Anecdotal but heartening

My weight and shape have fluctuated quite a bit since I started messing with starving myself at 12 (which is, like, the most classic narrative for white middle class girls of the 80s and 90s, apparently, though there are studies indicating that eating disorders go far beyond these folks; it’s just that doctors and counselors ignored everybody else). I’m a hedonist when it comes to food. I’m never, barring threat of death, going to restrict major food groups ever again, nor am I going to spend a shit-ton of time at the gym “working it off.” Nothing works the same for everyone, but I appreciate this doctor connecting the dots between pressure to lose it all and growing medically-sanctioned reliance on weight-loss drugs.

That desk jockey life though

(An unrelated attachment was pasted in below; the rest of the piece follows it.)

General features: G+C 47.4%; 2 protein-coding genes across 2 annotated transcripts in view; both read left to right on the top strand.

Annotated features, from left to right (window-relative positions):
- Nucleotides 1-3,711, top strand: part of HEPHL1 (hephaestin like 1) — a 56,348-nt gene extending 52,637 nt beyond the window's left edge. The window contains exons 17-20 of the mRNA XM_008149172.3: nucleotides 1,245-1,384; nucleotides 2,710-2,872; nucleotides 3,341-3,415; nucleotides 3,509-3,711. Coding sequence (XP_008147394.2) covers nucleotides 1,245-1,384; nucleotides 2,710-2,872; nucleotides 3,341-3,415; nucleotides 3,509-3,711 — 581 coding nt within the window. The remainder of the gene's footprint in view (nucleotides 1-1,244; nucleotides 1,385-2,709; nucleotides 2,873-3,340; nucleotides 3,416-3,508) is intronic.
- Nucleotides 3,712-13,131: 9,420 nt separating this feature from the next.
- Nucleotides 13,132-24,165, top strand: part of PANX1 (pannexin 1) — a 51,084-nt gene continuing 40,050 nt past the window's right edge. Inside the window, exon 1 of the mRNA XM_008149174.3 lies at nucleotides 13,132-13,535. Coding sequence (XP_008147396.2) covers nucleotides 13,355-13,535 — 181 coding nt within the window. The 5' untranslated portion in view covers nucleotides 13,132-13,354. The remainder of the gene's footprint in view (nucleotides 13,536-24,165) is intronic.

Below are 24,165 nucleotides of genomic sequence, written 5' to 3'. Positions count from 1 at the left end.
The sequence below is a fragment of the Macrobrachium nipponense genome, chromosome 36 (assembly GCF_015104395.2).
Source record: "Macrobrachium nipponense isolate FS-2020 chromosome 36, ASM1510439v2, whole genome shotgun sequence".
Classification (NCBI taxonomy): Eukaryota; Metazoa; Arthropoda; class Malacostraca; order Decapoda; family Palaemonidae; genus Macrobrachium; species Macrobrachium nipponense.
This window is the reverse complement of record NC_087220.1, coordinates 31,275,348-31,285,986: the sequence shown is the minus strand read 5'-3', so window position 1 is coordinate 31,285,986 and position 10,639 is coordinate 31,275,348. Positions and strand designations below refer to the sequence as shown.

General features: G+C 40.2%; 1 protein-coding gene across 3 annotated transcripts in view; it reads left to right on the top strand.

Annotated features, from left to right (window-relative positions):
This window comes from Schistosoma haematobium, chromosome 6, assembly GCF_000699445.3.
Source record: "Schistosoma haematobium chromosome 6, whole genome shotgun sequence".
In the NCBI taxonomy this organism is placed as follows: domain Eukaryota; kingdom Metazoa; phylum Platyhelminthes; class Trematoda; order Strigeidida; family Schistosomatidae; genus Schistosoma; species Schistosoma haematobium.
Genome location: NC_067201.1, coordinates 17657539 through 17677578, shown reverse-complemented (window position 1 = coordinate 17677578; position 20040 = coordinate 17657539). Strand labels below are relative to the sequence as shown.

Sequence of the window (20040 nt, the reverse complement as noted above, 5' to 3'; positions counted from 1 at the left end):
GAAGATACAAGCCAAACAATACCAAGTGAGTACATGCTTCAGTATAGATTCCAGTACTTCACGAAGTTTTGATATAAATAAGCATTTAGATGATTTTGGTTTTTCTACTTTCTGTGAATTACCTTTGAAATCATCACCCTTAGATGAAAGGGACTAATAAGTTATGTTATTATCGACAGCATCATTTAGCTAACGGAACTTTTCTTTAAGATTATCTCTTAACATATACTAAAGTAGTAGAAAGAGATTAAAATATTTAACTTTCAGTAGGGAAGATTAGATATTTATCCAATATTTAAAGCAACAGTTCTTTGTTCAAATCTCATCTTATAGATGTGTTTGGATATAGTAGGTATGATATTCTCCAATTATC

So, yeah, I’m not gonna kill myself getting fit and stuff. But I do need to exercise on the regular, and go hard more often than not. Still figuring out what my routine is, but going from working not at all for nearly six months to working five days a week is wreaking havoc on my bod (lolz … such as it is.) Gotta step up the weights. And I need to move. Funemployment meant that I was swimming in the Gorge 2-3 times a week plus going on long bike rides and walks nearly every day. My favourite book on running (not that I read a lot of books on running; the blurbs or back cover descriptions make me shudder most of the time) is by Haruki Murakami. It’s about struggle and boredom and repetition, not triumph (a key summary). And I love it. Maybe it’s a life of being told I need to be exceptional to be average that’s got me down on inspirational motivation, so be it. Not into it. What am into is running as a way to get to know a city. I like that.

 

Week three in ephemera.

Actually, I wish that all that’s been happening (or what I’m aware of of all that’s been happening) were actually ephemeral. I mean, I wish that state violence against POC, this week black and brown people in America, would just end. I wish it wasn’t generations upon generations of trauma revisited every day, and reenacted all the time. You know the saying, “if wishes were horses”? Yeah, me too. But I wish it anyway.